University Students Who Overcame Learned Helplessness: What Helped or Hindered?




Learned helplessness in an academic environment often affects educational performance and mental health in adverse ways (Ciarrochi et al., 2007; Hu et al., 2015). Using a modified version of the Enhanced Critical Incident Technique, this study aimed to develop a better understanding of what helps or hinders university students in overcoming learned helplessness. Analysis generated 14 categories of helping incidents and seven categories of hindering incidents, most of which were consistent with previous research. This study identified the category Being in the Spotlight, which had not been noted at all in past research. Examination of the results contributes information about reported interactions between hindering incidents and the importance of autonomy in overcoming learned helplessness, topics neglected or understudied in past research on learned helplessness in university students. Overall, the results of this study provide additional direction for counsellors working with university students who experience learned helplessness and highlight the need for further research to understand in more detail the helping and hindering factors outlined in this study.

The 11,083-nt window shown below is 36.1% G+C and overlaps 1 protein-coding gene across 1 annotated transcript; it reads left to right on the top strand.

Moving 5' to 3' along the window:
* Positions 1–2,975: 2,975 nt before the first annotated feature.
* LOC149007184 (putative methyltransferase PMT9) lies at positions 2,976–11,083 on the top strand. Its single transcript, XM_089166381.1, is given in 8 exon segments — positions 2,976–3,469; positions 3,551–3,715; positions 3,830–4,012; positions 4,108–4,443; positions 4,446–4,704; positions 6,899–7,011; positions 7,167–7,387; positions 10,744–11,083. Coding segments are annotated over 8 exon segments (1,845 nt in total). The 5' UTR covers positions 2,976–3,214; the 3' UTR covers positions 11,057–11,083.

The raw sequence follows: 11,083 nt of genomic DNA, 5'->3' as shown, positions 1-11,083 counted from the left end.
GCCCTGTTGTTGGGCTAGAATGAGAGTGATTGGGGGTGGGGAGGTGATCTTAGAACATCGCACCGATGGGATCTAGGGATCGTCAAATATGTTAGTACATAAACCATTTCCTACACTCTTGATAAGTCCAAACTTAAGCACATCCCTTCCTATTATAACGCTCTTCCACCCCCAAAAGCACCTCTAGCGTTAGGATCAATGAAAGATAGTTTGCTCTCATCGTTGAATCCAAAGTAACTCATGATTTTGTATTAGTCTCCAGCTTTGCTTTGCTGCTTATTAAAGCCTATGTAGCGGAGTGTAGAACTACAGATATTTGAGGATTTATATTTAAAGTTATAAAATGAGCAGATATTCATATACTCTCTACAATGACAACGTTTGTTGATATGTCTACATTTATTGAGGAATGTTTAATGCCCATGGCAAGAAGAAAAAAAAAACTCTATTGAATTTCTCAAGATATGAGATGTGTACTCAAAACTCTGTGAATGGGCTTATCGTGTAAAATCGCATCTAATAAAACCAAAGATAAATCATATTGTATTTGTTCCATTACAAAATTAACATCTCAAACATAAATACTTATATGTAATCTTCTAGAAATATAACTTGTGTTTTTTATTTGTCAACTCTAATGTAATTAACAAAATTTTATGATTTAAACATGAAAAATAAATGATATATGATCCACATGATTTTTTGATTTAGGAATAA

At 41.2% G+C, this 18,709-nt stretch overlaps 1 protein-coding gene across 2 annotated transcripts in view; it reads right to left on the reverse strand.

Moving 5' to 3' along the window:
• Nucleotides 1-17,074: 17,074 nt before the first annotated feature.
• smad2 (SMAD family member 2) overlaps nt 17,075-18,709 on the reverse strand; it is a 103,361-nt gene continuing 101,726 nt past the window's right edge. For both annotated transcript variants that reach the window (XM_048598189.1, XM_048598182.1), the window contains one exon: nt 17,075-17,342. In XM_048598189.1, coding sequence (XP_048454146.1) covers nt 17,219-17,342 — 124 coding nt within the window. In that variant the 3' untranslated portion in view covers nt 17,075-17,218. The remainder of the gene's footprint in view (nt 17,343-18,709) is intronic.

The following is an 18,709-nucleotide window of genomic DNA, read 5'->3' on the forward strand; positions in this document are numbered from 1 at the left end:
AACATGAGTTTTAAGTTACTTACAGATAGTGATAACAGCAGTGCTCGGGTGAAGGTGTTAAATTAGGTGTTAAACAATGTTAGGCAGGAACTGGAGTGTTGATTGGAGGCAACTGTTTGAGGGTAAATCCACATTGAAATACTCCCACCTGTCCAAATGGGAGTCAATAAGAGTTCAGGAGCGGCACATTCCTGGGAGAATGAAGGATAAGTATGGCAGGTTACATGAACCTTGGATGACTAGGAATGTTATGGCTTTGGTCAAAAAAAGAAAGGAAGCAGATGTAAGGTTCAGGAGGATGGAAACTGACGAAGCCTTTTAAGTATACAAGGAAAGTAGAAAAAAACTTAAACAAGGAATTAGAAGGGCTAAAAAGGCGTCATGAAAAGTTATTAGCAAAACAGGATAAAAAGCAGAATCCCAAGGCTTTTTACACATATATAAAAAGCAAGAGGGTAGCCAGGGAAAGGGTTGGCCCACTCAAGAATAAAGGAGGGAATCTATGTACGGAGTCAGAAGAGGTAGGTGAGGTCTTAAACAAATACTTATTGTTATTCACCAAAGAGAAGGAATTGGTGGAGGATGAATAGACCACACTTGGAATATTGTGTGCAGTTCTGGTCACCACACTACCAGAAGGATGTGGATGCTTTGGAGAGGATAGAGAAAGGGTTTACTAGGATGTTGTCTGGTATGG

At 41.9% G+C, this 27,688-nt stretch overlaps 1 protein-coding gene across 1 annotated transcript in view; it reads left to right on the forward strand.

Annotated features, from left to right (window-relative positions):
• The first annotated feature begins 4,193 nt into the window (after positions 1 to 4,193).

Author Biographies

Syler Hayes, University of British Columbia

Syler Hayes is currently completing his PhD in counselling psychology at the University of British Columbia. He is also a registered clinical counsellor. His main research interests include post-secondary students’ mental health, addictions, group psychotherapy, cross-cultural counselling, and theories of psychotherapy.

Daniele Doucet, University of Calgary

Daniele Doucet is a psychologist in private practice and is completing her PhD in counselling psychology at the University of Calgary. Her main research interests are in the areas of romantic partnerships, non-monogamy, gender diversity, and issues relevant to LGBTQIA+ communities.

Robinder P. Bedi, University of British Columbia

Robinder (Rob) P. Bedi is an associate professor of counselling psychology in the Department of Educational and Counselling Psychology and Special Education at the University of British Columbia. His research interests include professional issues in Canadian counselling psychology, counselling Punjabi and Sikh individuals, and conceptualizing counselling and psychotherapy as Western cultural healing practices. He is also a registered psychologist in British Columbia and maintains a small independent counselling and consulting practice.




How to Cite

Hayes, S., Doucet, D., & Bedi, R. P. (2021). University Students Who Overcame Learned Helplessness: What Helped or Hindered?. Canadian Journal of Counselling and Psychotherapy, 55(3), 334–362.



Articles/ Articles